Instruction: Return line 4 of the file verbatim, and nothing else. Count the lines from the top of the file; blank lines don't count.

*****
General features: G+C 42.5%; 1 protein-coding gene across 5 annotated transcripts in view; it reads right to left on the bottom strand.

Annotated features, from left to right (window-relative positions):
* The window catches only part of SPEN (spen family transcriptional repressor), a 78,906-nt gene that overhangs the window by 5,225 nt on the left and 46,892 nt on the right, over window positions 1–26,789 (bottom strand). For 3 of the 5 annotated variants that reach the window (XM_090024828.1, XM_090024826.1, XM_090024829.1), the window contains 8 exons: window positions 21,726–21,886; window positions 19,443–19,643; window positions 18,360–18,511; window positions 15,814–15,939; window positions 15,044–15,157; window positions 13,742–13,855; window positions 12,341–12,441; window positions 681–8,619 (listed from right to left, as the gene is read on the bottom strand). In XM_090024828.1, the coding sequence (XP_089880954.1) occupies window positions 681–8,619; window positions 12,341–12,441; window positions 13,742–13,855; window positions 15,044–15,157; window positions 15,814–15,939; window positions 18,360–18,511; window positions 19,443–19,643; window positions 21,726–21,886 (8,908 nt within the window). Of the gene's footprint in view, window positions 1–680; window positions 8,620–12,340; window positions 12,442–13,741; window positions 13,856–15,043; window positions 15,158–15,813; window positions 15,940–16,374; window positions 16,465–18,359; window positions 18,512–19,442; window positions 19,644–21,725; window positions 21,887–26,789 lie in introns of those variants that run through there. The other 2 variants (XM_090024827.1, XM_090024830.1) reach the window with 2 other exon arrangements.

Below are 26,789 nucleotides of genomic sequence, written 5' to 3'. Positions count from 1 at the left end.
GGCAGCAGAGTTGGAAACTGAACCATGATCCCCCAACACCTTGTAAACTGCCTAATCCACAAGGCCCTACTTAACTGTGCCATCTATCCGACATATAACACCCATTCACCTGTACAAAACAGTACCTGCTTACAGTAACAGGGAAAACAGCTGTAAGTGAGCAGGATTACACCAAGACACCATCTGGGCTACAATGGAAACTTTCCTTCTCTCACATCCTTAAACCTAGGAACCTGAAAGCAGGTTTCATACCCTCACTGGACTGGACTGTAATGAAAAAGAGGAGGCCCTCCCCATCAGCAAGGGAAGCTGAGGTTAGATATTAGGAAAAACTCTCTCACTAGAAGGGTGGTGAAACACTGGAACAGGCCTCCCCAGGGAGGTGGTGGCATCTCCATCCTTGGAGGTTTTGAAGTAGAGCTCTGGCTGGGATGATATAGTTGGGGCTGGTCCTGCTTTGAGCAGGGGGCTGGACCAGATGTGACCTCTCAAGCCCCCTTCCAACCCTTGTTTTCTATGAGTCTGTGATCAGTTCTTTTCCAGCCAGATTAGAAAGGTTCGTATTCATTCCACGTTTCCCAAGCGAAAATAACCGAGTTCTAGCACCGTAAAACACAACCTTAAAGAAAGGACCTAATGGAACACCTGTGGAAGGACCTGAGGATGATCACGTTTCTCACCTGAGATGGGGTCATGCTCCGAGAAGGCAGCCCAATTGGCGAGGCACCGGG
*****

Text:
Below are 26,789 nucleotides of genomic sequence, written 5' to 3'. Positions count from 1 at the left end.